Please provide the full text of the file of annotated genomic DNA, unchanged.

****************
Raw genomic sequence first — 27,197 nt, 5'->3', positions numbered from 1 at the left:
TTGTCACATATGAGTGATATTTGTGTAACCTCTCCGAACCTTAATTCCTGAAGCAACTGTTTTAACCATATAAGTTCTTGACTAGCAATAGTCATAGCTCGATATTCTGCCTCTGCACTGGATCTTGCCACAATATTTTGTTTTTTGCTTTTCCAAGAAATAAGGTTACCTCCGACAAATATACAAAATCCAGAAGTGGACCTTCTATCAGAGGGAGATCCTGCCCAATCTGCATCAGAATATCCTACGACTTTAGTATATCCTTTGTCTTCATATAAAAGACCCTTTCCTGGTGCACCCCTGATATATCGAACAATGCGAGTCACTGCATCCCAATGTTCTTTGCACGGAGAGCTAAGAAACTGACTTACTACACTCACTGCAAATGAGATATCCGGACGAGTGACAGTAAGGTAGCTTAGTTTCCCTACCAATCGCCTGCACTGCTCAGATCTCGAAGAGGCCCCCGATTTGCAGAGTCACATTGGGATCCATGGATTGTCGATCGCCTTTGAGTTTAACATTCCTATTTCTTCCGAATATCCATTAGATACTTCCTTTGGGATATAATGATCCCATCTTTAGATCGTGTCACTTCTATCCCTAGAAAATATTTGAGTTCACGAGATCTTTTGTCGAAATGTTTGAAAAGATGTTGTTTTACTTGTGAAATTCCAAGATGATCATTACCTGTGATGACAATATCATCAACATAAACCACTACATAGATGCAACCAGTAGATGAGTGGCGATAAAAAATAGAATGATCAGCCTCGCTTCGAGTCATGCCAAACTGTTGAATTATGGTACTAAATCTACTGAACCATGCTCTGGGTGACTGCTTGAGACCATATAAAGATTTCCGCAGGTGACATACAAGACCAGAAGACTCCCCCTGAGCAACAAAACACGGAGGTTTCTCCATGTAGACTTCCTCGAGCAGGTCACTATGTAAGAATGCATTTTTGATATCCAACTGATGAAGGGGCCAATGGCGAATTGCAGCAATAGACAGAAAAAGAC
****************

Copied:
Raw genomic sequence first — 27,197 nt, 5'->3', positions numbered from 1 at the left:
TTGTCACATATGAGTGATATTTGTGTAACCTCTCCGAACCTTAATTCCTGAAGCAACTGTTTTAACCATATAAGTTCTTGACTAGCAATAGTCATAGCTCGATATTCTGCCTCTGCACTGGATCTTGCCACAATATTTTGTTTTTTGCTTTTCCAAGAAATAAGGTTACCTCCGACAAATATACAAAATCCAGAAGTGGACCTTCTATCAGAGGGAGATCCTGCCCAATCTGCATCAGAATATCCTACGACTTTAGTATATCCTTTGTCTTCATATAAAAGACCCTTTCCTGGTGCACCCCTGATATATCGAACAATGCGAGTCACTGCATCCCAATGTTCTTTGCACGGAGAGCTAAGAAACTGACTTACTACACTCACTGCAAATGAGATATCCGGACGAGTGACAGTAAGGTAGCTTAGTTTCCCTACCAATCGCCTGCACTGCTCAGATCTCGAAGAGGCCCCCGATTTGCAGAGTCACATTGGGATCCATGGATTGTCGATCGCCTTTGAGTTTAACATTCCTATTTCTTCCGAATATCCATTAGATACTTCCTTTGGGATATAATGATCCCATCTTTAGATCGTGTCACTTCTATCCCTAGAAAATATTTGAGTTCACGAGATCTTTTGTCGAAATGTTTGAAAAGATGTTGTTTTACTTGTGAAATTCCAAGATGATCATTACCTGTGATGACAATATCATCAACATAAACCACTACATAGATGCAACCAGTAGATGAGTGGCGATAAAAAATAGAATGATCAGCCTCGCTTCGAGTCATGCCAAACTGTTGAATTATGGTACTAAATCTACTGAACCATGCTCTGGGTGACTGCTTGAGACCATATAAAGATTTCCGCAGGTGACATACAAGACCAGAAGACTCCCCCTGAGCAACAAAACACGGAGGTTTCTCCATGTAGACTTCCTCGAGCAGGTCACTATGTAAGAATGCATTTTTGATATCCAACTGATGAAGGGGCCAATGGCGAATTGCAGCAATAGACAGAAAAAGAC